Saturday, March 31, 2012

Through The Ages - Card - Ravages of Time

Forum for this blog is here: Forum
This is a series of blogs written about each card in Through The Ages.  To find more, simply click on "Cards" label.

Ravages of Time

I usually take this time to discuss a Wonder, but today I'm going to talk about something a bit different: Ravages of Time (RoT).

Ravages of Time essentially "destroys" an Age A or Age I wonder.  From that point on the wonder generates 2 culture, but all of its other effects are lost.  one thing I always wondered was "How big of an effect did Ravages of Time have on the game?"

Game Statistics

RoT appears in just under a quarter of games played.  There may have been a game or two when Ravages was played, but it did not "pop" before the game ended.  This greatly eliminates the "threat" of Ravages to only 1 in 4.

What Crumbles?

The chart below graphs the "crumble percentage" of each of the wonders.  The "crumble percentage" is the number of times the completed wonder was both present and chosen to crumble when RoT appeared.  I believe this number is slightly more accurate since not all wonders are built in every game.
From the graph we can see the largest target is Pyramids.  This effectively gains the player 2 points per turn in exchange for a single Action per turn.  Based on our calculations of Average "Culture per Action", this is a great trade off (see Average Scoring per Turn).

The crumbling of any other wonder is not so significant, generating an additional 1 culture per turn, which isn't bad, if the player had prepared for it beforehand by compensating for the loss of their wonder.

Only 6% of players do not build an Age A or Age I wonder by the time RoT makes an appearance, meaning they gain neither a benefit nor a decrease.  More precisely, the player suffers no direct consequences.  The reality is the player needs to make up an additional culture per turn since the other player's culture increases by 1 per turn.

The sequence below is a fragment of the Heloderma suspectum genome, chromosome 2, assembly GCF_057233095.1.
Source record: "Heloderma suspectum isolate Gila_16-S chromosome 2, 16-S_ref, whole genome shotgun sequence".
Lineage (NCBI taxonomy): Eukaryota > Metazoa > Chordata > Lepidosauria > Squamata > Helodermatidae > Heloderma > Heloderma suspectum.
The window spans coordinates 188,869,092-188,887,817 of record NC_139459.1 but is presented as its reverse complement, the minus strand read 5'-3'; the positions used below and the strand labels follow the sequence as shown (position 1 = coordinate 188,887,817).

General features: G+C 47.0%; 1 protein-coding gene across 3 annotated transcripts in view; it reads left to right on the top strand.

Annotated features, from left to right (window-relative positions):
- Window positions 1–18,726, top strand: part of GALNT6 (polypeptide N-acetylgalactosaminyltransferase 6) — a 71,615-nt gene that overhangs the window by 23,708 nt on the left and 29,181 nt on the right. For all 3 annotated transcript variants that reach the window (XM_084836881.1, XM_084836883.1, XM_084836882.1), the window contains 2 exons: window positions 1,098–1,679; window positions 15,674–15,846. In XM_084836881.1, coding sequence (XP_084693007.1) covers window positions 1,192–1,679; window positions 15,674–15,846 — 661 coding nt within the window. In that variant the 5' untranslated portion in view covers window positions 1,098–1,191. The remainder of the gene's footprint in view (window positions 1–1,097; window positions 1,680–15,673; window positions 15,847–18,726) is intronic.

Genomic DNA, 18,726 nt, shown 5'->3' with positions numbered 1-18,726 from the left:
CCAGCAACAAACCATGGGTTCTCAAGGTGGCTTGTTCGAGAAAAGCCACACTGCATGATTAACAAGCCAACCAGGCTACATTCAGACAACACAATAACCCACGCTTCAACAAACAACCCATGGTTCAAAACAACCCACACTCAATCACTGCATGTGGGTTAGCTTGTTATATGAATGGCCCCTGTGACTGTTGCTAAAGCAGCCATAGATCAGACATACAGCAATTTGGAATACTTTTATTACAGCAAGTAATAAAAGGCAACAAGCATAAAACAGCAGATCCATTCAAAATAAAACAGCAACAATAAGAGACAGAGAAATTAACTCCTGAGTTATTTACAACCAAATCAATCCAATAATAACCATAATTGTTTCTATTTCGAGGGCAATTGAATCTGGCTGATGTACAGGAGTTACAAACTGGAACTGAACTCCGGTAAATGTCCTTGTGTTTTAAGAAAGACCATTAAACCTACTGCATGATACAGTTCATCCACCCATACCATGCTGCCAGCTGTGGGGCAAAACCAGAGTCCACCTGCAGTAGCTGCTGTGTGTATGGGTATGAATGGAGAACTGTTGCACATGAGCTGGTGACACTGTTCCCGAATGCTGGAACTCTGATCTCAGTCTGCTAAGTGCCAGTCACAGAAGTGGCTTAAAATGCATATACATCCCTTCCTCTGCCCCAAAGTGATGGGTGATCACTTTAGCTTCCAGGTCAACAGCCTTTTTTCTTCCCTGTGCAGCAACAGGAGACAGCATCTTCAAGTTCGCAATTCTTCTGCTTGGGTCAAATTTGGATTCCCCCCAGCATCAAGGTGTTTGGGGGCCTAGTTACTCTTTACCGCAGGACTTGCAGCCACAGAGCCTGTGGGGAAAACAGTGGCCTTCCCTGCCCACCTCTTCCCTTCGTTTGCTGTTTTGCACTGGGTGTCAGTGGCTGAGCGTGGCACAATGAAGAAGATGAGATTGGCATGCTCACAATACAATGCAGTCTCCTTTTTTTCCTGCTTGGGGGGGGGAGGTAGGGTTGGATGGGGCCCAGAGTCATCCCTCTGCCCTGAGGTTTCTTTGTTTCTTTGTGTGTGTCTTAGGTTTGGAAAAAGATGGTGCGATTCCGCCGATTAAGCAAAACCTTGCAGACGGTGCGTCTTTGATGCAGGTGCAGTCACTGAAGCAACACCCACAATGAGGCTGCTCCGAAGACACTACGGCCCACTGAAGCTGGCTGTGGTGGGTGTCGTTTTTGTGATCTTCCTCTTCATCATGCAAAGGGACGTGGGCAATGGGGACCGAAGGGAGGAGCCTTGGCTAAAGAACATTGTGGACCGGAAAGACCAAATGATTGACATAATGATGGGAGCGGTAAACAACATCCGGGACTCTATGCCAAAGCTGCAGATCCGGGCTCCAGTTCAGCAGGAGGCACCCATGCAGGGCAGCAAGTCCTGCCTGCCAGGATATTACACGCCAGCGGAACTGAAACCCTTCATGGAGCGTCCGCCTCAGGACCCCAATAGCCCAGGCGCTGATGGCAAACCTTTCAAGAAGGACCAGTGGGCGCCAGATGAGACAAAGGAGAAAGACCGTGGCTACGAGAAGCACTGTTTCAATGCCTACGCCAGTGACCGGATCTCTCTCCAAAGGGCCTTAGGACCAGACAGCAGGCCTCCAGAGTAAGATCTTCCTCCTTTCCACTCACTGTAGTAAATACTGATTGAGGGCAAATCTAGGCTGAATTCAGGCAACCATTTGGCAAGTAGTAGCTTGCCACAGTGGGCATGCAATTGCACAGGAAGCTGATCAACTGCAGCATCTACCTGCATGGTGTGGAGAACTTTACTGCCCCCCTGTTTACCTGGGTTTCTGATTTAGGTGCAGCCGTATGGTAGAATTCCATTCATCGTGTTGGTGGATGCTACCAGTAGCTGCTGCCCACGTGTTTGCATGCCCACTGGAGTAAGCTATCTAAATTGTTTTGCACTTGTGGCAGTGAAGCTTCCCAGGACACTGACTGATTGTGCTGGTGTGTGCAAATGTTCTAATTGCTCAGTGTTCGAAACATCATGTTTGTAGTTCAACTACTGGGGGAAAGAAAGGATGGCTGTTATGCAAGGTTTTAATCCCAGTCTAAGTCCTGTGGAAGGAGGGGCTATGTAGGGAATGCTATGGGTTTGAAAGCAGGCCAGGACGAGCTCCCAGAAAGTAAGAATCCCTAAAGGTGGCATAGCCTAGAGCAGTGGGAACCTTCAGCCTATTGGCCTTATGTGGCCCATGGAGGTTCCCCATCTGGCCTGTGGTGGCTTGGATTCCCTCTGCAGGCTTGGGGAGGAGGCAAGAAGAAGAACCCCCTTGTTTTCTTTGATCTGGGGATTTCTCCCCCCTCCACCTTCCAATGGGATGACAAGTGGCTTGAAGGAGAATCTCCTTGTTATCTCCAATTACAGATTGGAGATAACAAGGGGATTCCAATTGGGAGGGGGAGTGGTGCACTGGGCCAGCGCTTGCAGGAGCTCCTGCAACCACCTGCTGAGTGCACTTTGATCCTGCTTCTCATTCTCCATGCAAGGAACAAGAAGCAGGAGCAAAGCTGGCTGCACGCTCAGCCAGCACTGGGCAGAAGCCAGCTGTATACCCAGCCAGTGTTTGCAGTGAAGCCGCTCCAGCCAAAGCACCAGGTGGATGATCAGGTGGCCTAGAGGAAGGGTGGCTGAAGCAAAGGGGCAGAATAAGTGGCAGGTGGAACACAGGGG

Ravages of Time is nowhere as large a threat as I originally anticipated.  In fact, it is probably not an effective danger at all.  Appearing in only 25% of games means it is something to be anticipated, but not overly concerned about.  Second, by the time it makes an appearance, turn 15 or turn 16, the player should have their economy in full steam and any issues caused by the "loss" of the wonder should have little impact on the player.

The two exceptions I can see is St. Peter's Basilica and Hanging Gardens.  Both would negatively impact Happiness, with St. Peter's having a greater impact at turn 15.  Worse case scenario, the player needs to disband two or three structures to resolve the unhappiness, otherwise the nation goes into Civil Disorder. This may seem a large deal, but consider the player should have assigned these two (or three) workers to some other activity through the course of the game, so it is bringing the player into realignment with the other players.

Now, if a player has both Hanging Gardens and St. Peter's Basilica, there is the possibility the player completely ignored happiness generating buildings altogether.  In this case the player may find themselves rushing to reallocate population, spending actions on useless upgrades.  Analyzing games showed this happened only once.  In the other games the player with both SPB and HG had sufficient unassigned workers to "absorb" the loss of one of the two Wonders.

In short, RoT is not as big a danger or as big a threat as I originally thought.  I now believe RoT is a great card for the player with Pyramids as it quickly boosts their culture/action ratio, without benefiting their players as much.  Furthermore, it comes at a time when the player should no longer have an issue with Actions.
Post a Comment